Climate Action Plan
The City of Redmond is committed to address climate change locally, regionally and nationally by taking action to lessen greenhouse gas emissions. Policies in Redmond’s Comprehensive Plan, climate change planning and carbon footprint reduction strategies outlined in the City’s Climate Action Implementation Plan (See Resolution Number 1413) and Resolution 1476 supporting the Paris Climate Agreement collectively provide a strategic framework to effect change in both our City operations and community’s carbon footprint.
The City of Redmond tracks its operational carbon footprint by the following sectors: buildings and facilities (includes parks), street lights and traffic signals, water delivery and wastewater facilities, vehicle fleet, and employee commute. Data is gathered from various sources, including, but not limited to: Puget Sound Energy for electricity and natural gas consumption; Cascade Water Alliance and Redmond’s water utility for water consumption; Waste Management for composting, recycling, and trash production; Washington State Department of Transportation for commute trip reduction data; and various City departments for additional information.
Below are the metrics which describe Redmond’s own operational greenhouse gas emissions since 2011; prior to that year, the City used a different protocol and software package to track emissions. The City first calculated its operational carbon footprint in 2008 under this prior software. Conversion of the raw data for 2008 into Scope 5 yields a baseline of 7,540 tons of equivalent carbon dioxide (eCO2). On November 17, 2015, the City Council adopted Resolution Number 1436, which identifies greenhouse gas emissions reduction targets for government operations. These targets are: 20% below 2008 levels by 2020; 40% below 2008 levels by 2030; 60% below 2008 levels by 2040; and 80% below 2008 levels by 2050.
The data presented in this figure is based on greenhouse gas generated from electricity and natural gas consumption for city buildings, facilities, water and sewer utilities, and streetlights and traffic signals. Additionally, vehicle fleet (powered by various fuels) and employee commuting travel contribute greenhouse gas emissions. Knowing which sectors generate the most emissions will help the City prioritize and inform strategic decision making on how we can lower our operations carbon footprint.
The dip in emissions for 2013 is directly related to energy consumption. During this time, Puget Sound Energy, the City's energy provider, made a switch in software and not all data was recovered.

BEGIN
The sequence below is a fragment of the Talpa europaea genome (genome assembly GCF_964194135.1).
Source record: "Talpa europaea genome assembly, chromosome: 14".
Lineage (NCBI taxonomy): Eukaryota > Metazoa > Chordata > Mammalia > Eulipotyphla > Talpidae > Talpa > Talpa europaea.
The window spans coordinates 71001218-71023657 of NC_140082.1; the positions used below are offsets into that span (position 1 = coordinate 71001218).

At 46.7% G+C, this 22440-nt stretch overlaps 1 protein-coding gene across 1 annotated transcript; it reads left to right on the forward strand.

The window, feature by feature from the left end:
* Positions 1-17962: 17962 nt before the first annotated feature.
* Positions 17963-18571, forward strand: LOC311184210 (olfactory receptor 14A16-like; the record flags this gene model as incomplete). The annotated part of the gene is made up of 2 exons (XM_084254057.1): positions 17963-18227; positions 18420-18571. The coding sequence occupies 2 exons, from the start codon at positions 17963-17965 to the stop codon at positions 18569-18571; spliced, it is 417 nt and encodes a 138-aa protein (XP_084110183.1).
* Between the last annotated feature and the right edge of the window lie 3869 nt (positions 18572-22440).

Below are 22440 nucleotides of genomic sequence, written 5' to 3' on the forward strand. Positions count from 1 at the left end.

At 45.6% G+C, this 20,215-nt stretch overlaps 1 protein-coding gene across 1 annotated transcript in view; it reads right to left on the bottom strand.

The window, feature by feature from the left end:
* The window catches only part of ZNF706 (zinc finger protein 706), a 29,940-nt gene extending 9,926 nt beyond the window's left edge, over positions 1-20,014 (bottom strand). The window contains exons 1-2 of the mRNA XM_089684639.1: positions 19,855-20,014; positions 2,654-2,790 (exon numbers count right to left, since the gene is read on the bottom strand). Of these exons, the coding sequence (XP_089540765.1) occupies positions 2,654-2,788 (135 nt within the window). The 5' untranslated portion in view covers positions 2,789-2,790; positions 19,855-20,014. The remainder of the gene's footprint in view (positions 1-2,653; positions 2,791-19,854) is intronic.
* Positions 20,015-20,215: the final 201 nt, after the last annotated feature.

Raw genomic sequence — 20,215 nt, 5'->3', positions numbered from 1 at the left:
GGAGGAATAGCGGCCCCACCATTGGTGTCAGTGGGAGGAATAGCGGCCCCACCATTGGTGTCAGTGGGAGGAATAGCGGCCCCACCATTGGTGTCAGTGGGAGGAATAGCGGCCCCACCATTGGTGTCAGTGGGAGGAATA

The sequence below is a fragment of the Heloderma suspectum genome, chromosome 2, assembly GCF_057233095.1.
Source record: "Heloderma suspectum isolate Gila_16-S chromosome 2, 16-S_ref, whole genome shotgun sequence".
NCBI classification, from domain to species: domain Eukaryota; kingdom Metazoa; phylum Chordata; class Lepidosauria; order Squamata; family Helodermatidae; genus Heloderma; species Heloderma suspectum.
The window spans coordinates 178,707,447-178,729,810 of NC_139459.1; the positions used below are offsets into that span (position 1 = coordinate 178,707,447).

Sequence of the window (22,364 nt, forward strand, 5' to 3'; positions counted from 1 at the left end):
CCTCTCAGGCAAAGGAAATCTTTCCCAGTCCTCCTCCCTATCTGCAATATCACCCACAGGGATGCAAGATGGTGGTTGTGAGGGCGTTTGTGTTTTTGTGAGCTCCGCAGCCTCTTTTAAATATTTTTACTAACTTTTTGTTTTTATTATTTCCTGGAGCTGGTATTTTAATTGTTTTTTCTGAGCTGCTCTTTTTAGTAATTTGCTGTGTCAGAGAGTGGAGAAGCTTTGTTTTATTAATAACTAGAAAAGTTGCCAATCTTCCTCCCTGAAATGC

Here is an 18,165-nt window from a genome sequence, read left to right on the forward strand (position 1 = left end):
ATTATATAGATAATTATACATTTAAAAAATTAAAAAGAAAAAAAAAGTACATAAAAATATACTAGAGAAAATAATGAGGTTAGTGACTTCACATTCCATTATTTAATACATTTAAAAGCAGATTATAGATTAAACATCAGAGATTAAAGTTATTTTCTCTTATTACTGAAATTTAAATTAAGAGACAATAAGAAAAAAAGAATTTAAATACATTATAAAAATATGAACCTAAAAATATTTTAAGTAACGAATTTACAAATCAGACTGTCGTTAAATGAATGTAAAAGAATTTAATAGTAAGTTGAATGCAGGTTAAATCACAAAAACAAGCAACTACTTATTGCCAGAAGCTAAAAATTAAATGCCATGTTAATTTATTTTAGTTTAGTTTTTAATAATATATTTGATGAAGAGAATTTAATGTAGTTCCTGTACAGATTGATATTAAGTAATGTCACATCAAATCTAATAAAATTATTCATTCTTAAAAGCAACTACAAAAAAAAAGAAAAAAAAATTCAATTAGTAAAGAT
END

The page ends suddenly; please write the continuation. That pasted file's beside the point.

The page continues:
The blue target line depicts the Redmond government operations 2020 greenhouse gas emissions reduction target. This goal is based on a 20% reduction in the city operations' 2008 baseline emissions.
Community emissions is the sum of emissions created by natural gas combustion, vehicle-related ("mobile") combustion, electricity generation (served by Puget Sound Energy), and waste disposal practices for the entire community of Redmond. NOTE: This does include emissions from City government operations; more detail is contained in the separate Government Operations tab.
Metric tonnes (also known as metric tons) is the common international unit for emissions, often written as “metric tonnes of carbon dioxide equivalent” (MTCO2e). This unit converts all greenhouse gases into the equivalent of one tonne of CO2 and accounts for the lifespan and potency of that particular gas to trap heat in the atmosphere.
This graph shows trends over time and includes commercial, industrial and residential electricity and natural gas usage, vehicle miles traveled, compost and waste emissions. This figure does not include any municipal emissions. Note that the data in this figure should be viewed as a best estimate using available data rather than an exact metric.
Emissions data is calculated using raw utility data converted to emission estimates. This conversion is done with an EPA program called eGRID which calculates emission conversions that are regionally specific. Visit the EPA's eGRID page for more information.
The BLUE target line depicts Redmond’s 2020 greenhouse gas emissions reduction target. This goal is based on a 25% reduction in the city’s 2008 baseline emissions.
In 2016, the population for Redmond was approximately 60,560; on average that year, each resident produced 13.1 metric tonnes of Greenhouse Gas Emissions (GHGs). King County’s “geographic plus” emissions in 2008 were reported as 12.4 metric tonnes per capita.
The BLUE target line shows the City’s goal of 25% reduction from 2008 translated into a Redmond per capita emissions level by 2020, 16.6 tonnes eCO2.
The data presented in this figure include all residential, commercial and industrial emissions divided by the number of residents of Redmond, and do not depict GHG offsets from programs that can help prevent carbon emissions (e.g. recycling or composting instead of landfilling it, etc.).
A Regional Approach
The City of Redmond joined the King County- Cities Climate Collaboration in 2014 to leverage our efforts to reduce the local and global impact of climate change. The King County- Cities Climate Collaboration, or K4C for short, is a group of 13 cities along with King County taking action to reduce carbon pollution from transportation, energy supply, consumption, buildings, and land use. K4C is also working to set shared goals and lead by example. The Growth Management Planning Council (GMPC) of King County adopted a target of reducing greenhouse gas emissions by 25% in 2020 compared to 2007, 50% by 2030, and 80% by 2050 which are now a shared commitment of the K4C. This stepped goal is based on the science of the Intergovernmental panel for Climate Change (IPCC), who has modeled this type of global carbon budget trajectory is necessary to avoid the worst of global climate change. Visit King County-Cities Climate Collaboration (K4C) for more information.